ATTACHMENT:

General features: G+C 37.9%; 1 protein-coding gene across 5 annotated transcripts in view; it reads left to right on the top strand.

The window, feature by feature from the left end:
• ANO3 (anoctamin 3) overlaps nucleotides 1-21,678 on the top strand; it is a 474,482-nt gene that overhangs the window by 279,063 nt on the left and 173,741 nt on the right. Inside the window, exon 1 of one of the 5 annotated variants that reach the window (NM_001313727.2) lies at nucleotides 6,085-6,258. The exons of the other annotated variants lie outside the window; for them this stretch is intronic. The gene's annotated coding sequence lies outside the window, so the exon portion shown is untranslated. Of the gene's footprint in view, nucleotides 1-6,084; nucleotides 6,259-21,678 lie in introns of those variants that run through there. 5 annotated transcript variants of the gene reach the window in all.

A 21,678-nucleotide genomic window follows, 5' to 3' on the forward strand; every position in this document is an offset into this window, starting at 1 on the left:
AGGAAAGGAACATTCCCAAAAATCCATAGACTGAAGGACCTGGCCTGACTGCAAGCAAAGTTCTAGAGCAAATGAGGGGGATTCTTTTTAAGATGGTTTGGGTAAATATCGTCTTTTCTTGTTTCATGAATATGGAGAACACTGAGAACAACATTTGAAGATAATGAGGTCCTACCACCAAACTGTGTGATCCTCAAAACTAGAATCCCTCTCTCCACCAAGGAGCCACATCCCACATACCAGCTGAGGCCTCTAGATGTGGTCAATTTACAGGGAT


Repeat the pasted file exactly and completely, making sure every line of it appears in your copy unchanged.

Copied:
General features: G+C 37.9%; 1 protein-coding gene across 5 annotated transcripts in view; it reads left to right on the top strand.

The window, feature by feature from the left end:
• ANO3 (anoctamin 3) overlaps nucleotides 1-21,678 on the top strand; it is a 474,482-nt gene that overhangs the window by 279,063 nt on the left and 173,741 nt on the right. Inside the window, exon 1 of one of the 5 annotated variants that reach the window (NM_001313727.2) lies at nucleotides 6,085-6,258. The exons of the other annotated variants lie outside the window; for them this stretch is intronic. The gene's annotated coding sequence lies outside the window, so the exon portion shown is untranslated. Of the gene's footprint in view, nucleotides 1-6,084; nucleotides 6,259-21,678 lie in introns of those variants that run through there. 5 annotated transcript variants of the gene reach the window in all.

A 21,678-nucleotide genomic window follows, 5' to 3' on the forward strand; every position in this document is an offset into this window, starting at 1 on the left:
AGGAAAGGAACATTCCCAAAAATCCATAGACTGAAGGACCTGGCCTGACTGCAAGCAAAGTTCTAGAGCAAATGAGGGGGATTCTTTTTAAGATGGTTTGGGTAAATATCGTCTTTTCTTGTTTCATGAATATGGAGAACACTGAGAACAACATTTGAAGATAATGAGGTCCTACCACCAAACTGTGTGATCCTCAAAACTAGAATCCCTCTCTCCACCAAGGAGCCACATCCCACATACCAGCTGAGGCCTCTAGATGTGGTCAATTTACAGGGAT